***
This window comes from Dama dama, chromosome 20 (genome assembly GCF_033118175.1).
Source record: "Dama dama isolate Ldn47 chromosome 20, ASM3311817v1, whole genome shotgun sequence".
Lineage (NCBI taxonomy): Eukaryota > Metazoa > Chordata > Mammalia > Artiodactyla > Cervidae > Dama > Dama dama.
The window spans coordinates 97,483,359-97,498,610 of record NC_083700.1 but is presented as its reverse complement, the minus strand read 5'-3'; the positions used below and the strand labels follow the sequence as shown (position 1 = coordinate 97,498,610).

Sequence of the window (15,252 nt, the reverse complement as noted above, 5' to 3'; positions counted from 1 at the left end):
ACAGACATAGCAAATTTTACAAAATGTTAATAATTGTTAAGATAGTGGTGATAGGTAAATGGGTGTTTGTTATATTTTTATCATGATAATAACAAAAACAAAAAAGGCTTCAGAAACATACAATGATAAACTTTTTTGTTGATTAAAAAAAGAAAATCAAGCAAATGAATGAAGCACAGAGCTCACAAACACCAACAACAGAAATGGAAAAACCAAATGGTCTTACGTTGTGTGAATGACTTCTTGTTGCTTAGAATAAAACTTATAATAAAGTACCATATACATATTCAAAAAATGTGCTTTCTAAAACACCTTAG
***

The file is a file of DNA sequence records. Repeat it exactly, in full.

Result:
This window comes from Dama dama, chromosome 20 (genome assembly GCF_033118175.1).
Source record: "Dama dama isolate Ldn47 chromosome 20, ASM3311817v1, whole genome shotgun sequence".
Lineage (NCBI taxonomy): Eukaryota > Metazoa > Chordata > Mammalia > Artiodactyla > Cervidae > Dama > Dama dama.
The window spans coordinates 97,483,359-97,498,610 of record NC_083700.1 but is presented as its reverse complement, the minus strand read 5'-3'; the positions used below and the strand labels follow the sequence as shown (position 1 = coordinate 97,498,610).

Sequence of the window (15,252 nt, the reverse complement as noted above, 5' to 3'; positions counted from 1 at the left end):
ACAGACATAGCAAATTTTACAAAATGTTAATAATTGTTAAGATAGTGGTGATAGGTAAATGGGTGTTTGTTATATTTTTATCATGATAATAACAAAAACAAAAAAGGCTTCAGAAACATACAATGATAAACTTTTTTGTTGATTAAAAAAAGAAAATCAAGCAAATGAATGAAGCACAGAGCTCACAAACACCAACAACAGAAATGGAAAAACCAAATGGTCTTACGTTGTGTGAATGACTTCTTGTTGCTTAGAATAAAACTTATAATAAAGTACCATATACATATTCAAAAAATGTGCTTTCTAAAACACCTTAG